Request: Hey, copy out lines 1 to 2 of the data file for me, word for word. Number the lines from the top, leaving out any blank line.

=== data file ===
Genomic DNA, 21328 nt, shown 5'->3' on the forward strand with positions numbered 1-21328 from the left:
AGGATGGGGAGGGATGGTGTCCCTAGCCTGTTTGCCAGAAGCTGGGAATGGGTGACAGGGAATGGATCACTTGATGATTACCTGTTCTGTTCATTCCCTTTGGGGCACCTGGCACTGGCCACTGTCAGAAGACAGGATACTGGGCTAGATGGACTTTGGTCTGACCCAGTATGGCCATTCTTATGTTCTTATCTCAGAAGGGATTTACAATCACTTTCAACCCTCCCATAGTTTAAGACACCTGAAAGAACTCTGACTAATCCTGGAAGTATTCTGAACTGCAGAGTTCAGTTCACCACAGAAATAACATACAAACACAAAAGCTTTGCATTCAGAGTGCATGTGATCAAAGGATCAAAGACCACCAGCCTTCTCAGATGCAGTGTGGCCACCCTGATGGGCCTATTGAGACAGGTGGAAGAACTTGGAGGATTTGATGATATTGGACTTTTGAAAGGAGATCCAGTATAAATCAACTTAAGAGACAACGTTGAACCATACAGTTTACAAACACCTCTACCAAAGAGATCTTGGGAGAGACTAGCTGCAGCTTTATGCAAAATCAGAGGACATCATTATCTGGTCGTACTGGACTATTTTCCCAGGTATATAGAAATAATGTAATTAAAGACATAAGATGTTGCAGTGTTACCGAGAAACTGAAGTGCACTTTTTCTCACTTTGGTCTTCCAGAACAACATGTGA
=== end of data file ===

Genomic DNA, 21328 nt, shown 5'->3' on the forward strand with positions numbered 1-21328 from the left:
AGGATGGGGAGGGATGGTGTCCCTAGCCTGTTTGCCAGAAGCTGGGAATGGGTGACAGGGAATGGATCACTTGATGATTACCTGTTCTGTTCATTCCCTTTGGGGCACCTGGCACTGGCCACTGTCAGAAGACAGGATACTGGGCTAGATGGACTTTGGTCTGACCCAGTATGGCCATTCTTATGTTCTTATCTCAGAAGGGATTTACAATCACTTTCAACCCTCCCATAGTTTAAGACACCTGAAAGAACTCTGACTAATCCTGGAAGTATTCTGAACTGCAGAGTTCAGTTCACCACAGAAATAACATACAAACACAAAAGCTTTGCATTCAGAGTGCATGTGATCAAAGGATCAAAGACCACCAGCCTTCTCAGATGCAGTGTGGCCACCCTGATGGGCCTATTGAGACAGGTGGAAGAACTTGGAGGATTTGATGATATTGGACTTTTGAAAGGAGATCCAGTATAAATCAACTTAAGAGACAACGTTGAACCATACAGTTTACAAACACCTCTACCAAAGAGATCTTGGGAGAGACTAGCTGCAGCTTTATGCAAAATCAGAGGACATCATTATCTGGTCGTACTGGACTATTTTCCCAGGTATATAGAAATAATGTAATTAAAGACATAAGATGTTGCAGTGTTACCGAGAAACTGAAGTGCACTTTTTCTCACTTTGGTCTTCCAGAACAACATGTGA